Dutch culture can be elusive to even the most avid traveller. Until now, that is.
The Netherlands offers unique travel experiences, immersing visitors in a world that is only now becoming popular to the everyday tourist. While Amsterdam is well-known to the world as the place to let your hair down, little do many know that there is so much more to see around the country. From stunning architecture to sprawling tulip fields, and even Dutch cheese, here are seven reasons to visit The Netherlands.
Live it up in Amsterdam
Amsterdam is the city famed for its canals and bicycle-friendly laneways, but it’s the museums and outdoor art that wows the tourists. Head for Amsterdam-Centrum, laced with all sorts of unique museums: from Anne Frank to Van Gogh; from Rembrandts to bags and purses; all the way down to sex work and gore-laden dungeons. They’ve even got an art museum dedicated to felines, as well as plenty of street art to find as you wander or cycle through the streets. While you’re out and about, head to the Vondelpark for a mental recharge as you lounge on the grass with the locals. And if you feel like experiencing the naughty side of Amsterdam, there’s always the infamous Red Light District with its scantily clad ladies in windows.
Experience the vivid colours of tulips
Tulips are the national flower of The Netherlands and the season to see them is spring, of course. Spring in The Netherlands goes off between March and May, and it’s not just tulips that bloom. The season starts with the flowering of crocuses, followed by daffodils and hyacinths. And then, from mid-April to the end of spring, the tulips revitalise the sprawling fields with vivid colours. Show off your stunning holiday to family and friends with a spectacular picture among the flowers. The most popular fields near Amsterdam can be located in the province of Flevoland. They can also be found in The Hague in the south and Alkmaar in the north. And if you want to get the best of tulip season, pay a visit to the Keukenhof, where 7 million flowers bloom in spring each year.
See the wondrous architecture
Dutch architecture has influenced the world over three eras of change, holding its own unique style over the centuries. The first wave began in the 17th century during the peak of the Dutch empire, which led to change in the 20th century through a modernised style. Today, architecture in The Netherlands is going through its next wave. A new taste on modernism. Take a bike ride through the country towns and see the historical influence keeping strong, primarily the thatch-roofed houses of Giethoorn. Get a taste of post-modernism of the 20th century in Rotterdam, being sure to see the Cubic houses of Rotterdam (featured). And to get a taste of the ultra-modern architecture of The Netherlands, Amsterdam is by the far the best place.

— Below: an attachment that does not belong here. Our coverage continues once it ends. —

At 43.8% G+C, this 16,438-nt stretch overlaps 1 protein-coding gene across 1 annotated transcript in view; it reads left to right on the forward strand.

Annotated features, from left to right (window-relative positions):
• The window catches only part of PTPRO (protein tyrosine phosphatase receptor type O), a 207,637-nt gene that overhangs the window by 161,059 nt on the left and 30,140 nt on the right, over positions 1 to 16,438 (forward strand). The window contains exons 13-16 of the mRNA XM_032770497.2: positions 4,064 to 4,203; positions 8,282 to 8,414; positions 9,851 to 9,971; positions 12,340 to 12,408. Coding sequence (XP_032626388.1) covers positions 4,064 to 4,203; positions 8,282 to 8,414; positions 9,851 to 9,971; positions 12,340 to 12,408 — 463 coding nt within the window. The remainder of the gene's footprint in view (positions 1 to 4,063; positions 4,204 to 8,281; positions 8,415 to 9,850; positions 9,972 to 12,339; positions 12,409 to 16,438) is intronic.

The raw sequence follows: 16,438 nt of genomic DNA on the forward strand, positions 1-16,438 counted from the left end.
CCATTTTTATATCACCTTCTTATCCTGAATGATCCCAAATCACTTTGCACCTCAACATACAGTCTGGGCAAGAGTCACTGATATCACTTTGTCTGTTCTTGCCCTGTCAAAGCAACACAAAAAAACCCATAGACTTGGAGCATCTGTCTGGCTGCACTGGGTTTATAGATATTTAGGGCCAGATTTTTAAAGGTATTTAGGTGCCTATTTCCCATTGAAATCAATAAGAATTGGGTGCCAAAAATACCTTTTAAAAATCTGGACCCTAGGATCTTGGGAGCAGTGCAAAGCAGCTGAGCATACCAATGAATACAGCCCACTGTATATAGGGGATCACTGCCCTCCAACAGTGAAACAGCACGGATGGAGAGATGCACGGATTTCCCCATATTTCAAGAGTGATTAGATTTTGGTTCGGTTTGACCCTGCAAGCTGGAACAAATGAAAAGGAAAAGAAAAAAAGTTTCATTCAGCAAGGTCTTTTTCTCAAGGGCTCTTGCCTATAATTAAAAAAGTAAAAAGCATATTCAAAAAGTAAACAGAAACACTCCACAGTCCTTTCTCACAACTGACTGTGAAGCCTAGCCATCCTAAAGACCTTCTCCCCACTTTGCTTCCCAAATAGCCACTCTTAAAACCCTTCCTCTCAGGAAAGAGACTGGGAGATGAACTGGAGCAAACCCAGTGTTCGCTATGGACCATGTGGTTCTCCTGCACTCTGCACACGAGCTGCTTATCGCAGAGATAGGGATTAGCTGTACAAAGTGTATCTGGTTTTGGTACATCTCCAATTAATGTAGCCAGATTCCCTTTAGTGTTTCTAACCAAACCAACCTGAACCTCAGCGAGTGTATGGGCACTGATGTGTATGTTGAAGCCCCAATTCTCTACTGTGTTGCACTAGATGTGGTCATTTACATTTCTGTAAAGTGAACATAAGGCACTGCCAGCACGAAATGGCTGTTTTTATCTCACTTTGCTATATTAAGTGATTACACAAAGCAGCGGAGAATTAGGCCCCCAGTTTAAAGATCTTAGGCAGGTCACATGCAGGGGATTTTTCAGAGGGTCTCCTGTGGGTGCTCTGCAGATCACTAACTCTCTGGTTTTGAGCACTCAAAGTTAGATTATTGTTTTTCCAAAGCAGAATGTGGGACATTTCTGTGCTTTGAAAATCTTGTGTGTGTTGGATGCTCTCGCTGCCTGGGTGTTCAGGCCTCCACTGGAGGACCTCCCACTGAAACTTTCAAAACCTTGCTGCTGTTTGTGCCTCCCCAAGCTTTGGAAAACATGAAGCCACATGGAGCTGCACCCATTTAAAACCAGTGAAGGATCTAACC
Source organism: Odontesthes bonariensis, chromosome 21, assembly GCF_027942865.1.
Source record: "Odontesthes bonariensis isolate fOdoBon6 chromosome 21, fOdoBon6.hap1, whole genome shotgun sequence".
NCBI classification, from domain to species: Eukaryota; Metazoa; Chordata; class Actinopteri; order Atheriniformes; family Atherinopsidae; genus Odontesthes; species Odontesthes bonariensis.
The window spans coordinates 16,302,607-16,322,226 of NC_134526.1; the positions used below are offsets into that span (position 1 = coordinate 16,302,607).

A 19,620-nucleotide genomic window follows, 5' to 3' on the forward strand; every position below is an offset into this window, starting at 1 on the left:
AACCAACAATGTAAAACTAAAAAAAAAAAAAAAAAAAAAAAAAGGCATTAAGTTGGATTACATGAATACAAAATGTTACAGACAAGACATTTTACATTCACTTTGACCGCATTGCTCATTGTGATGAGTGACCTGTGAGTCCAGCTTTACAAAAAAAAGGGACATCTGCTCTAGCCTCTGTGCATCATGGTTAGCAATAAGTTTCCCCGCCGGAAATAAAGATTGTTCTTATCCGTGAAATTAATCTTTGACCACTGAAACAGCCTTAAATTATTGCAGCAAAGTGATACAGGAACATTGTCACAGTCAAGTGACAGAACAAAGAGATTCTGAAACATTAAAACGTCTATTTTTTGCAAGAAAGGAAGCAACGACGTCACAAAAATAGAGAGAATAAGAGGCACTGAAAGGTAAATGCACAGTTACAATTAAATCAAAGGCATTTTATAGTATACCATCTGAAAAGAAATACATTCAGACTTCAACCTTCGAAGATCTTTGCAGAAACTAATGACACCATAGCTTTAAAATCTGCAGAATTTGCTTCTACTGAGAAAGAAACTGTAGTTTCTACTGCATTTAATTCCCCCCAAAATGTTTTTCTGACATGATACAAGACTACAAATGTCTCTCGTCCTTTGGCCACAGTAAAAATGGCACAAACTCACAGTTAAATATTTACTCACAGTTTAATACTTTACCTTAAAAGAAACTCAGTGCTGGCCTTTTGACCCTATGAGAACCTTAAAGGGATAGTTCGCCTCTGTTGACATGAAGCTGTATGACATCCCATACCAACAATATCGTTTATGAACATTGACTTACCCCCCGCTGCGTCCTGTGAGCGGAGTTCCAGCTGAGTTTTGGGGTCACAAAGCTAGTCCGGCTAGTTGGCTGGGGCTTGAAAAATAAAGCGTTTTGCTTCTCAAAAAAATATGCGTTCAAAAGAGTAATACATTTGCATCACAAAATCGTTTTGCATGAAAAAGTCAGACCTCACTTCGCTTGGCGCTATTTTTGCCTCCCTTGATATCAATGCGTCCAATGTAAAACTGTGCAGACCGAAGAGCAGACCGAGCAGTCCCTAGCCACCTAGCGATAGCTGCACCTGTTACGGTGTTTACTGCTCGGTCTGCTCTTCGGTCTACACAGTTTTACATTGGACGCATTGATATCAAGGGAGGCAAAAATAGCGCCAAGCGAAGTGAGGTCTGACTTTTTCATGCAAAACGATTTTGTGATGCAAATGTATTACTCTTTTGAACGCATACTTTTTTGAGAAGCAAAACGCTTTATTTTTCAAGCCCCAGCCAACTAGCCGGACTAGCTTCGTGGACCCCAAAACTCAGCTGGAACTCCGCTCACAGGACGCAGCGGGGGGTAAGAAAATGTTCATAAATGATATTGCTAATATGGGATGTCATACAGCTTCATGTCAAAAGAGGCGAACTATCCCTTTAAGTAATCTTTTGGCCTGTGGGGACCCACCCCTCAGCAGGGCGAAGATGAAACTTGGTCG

Uncover the history of The Netherlands
The Netherlands dates back to Roman times, and has accumulated a rich history over the decades and centuries. There’s so much to uncover! While the museums in Amsterdam are a great way to learn about the history, we find a better way is to trundle through the sprawling landscape and find the towns that share more than just specialised insights on standing placards. Visit the oldest city in The Netherlands called Nijmegen, which celebrated its bimillennial in 2005. While your there, visit the Kronenburgerpark and see the historical beauty that still stands today. This could be a good time to say that if you really want to learn Dutch culture, it’s best to ask. The Dutch people are a robust bunch, who are very direct in the way they speak and act. Just viewing their wondrous architecture will show you that.
Salivate over the local cuisine
Come for the culture, stay for the food. Dutch pleases all sorts of tastebuds with all sorts of eclectic feeds. A prominent worldwide hit is Dutch cheese, in the form of gouda, edam, leyden and maasdam. In fact, cheese is one of The Netherlands’ top exports. You can find all sorts of delicatessens that serve up these tasty treats. For those with a serious sweet tooth, try their famous stroopwafel; it’s a mix between a cookie and a waffle, with sweet syrup squeezed inside. Another popular snack is the kroket, which is a deep fried roll stuffed with meat ragout. You can have a kroket on its own or in a sandwich with mustard on the side. And true blue Aussies will love the hagelslag, a sandwich filled with chocolate sprinkles. And while us Aussies usually eat them during a party or BBQ, the Dutch prefer to feast on them for breakfast or lunch.